From the man on the street to the experts in the halls of science, everyone laughed 50 years ago when Arthur C. Clarke wrote that some day people would communicate via satellites in stationary orbits 23,000 miles above the Earth.
Last month the author of "2001: A Space Odyssey" received an honorary degree from Liverpool University--beamed by satellite from the campus in England to a television station in Sri Lanka, where he lives. How fitting.
Now 77 and not in the best of health, Clarke has resided in the island nation formerly known as Ceylon for nearly 40 years. He moved there to indulge his interest in marine life, became an avid scuba diver and, happily, continued to write his science fiction. A prolific author, he is noted for blending scientific accuracy with optimism about the human condition.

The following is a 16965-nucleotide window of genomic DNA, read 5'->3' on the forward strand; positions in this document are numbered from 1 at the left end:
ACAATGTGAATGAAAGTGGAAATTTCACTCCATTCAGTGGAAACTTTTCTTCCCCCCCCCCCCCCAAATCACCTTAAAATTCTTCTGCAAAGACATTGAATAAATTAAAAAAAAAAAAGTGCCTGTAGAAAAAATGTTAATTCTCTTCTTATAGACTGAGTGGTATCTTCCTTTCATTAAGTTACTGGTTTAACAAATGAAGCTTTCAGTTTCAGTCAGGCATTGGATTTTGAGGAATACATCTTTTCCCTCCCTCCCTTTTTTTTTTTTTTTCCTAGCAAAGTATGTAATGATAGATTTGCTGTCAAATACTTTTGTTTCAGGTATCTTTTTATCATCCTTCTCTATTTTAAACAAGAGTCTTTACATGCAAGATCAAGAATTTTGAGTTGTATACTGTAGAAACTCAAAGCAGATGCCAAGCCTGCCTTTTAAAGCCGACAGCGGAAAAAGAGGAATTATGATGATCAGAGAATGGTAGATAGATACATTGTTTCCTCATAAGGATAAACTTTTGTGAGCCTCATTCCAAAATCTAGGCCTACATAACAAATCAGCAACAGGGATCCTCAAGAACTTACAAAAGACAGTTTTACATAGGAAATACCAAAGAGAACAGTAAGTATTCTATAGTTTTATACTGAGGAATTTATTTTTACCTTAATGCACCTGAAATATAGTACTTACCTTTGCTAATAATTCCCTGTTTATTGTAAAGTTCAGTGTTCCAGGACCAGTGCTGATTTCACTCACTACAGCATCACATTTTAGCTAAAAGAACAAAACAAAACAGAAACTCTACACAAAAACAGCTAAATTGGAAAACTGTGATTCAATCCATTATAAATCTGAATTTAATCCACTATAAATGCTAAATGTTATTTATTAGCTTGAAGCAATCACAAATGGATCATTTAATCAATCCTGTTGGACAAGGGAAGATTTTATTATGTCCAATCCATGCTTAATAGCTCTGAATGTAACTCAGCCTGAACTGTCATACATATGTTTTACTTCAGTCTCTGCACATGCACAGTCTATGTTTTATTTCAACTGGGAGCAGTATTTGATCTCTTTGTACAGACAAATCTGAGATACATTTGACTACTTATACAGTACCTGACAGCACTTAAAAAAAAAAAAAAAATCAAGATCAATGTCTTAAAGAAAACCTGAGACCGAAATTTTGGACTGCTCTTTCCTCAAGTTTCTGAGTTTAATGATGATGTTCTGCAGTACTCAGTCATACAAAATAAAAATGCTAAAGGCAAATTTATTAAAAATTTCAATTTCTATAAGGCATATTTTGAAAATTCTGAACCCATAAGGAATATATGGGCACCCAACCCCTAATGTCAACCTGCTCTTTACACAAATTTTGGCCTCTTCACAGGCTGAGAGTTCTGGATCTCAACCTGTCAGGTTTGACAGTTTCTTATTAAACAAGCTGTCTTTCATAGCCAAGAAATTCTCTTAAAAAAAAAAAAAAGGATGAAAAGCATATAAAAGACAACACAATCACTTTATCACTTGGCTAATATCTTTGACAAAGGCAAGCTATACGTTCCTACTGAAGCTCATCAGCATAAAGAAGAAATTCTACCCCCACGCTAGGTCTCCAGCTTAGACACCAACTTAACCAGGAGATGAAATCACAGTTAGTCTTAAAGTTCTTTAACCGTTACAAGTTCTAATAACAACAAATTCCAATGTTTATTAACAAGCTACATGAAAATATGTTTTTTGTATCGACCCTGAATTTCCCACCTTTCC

Clarke pretends to be a curmudgeon, but those visiting his splendid home typically sit enthralled for hours as he offers explanations for predictions past, like the communications satellites, and hopes for accomplishments to come, like gardening on Mars.
In awarding the honorary doctorate of letters, a Liverpool University official correctly noted that "in the surrealist world of the half-real and the imaginary," Clarke had "the uncanny knack of demonstrating that the unreal can become real."
One of Clarke's seemingly unreal predictions, made long before the development of sophisticated rockets, was that humans would walk on the moon in the 20th Century. Everyone laughed that time, too.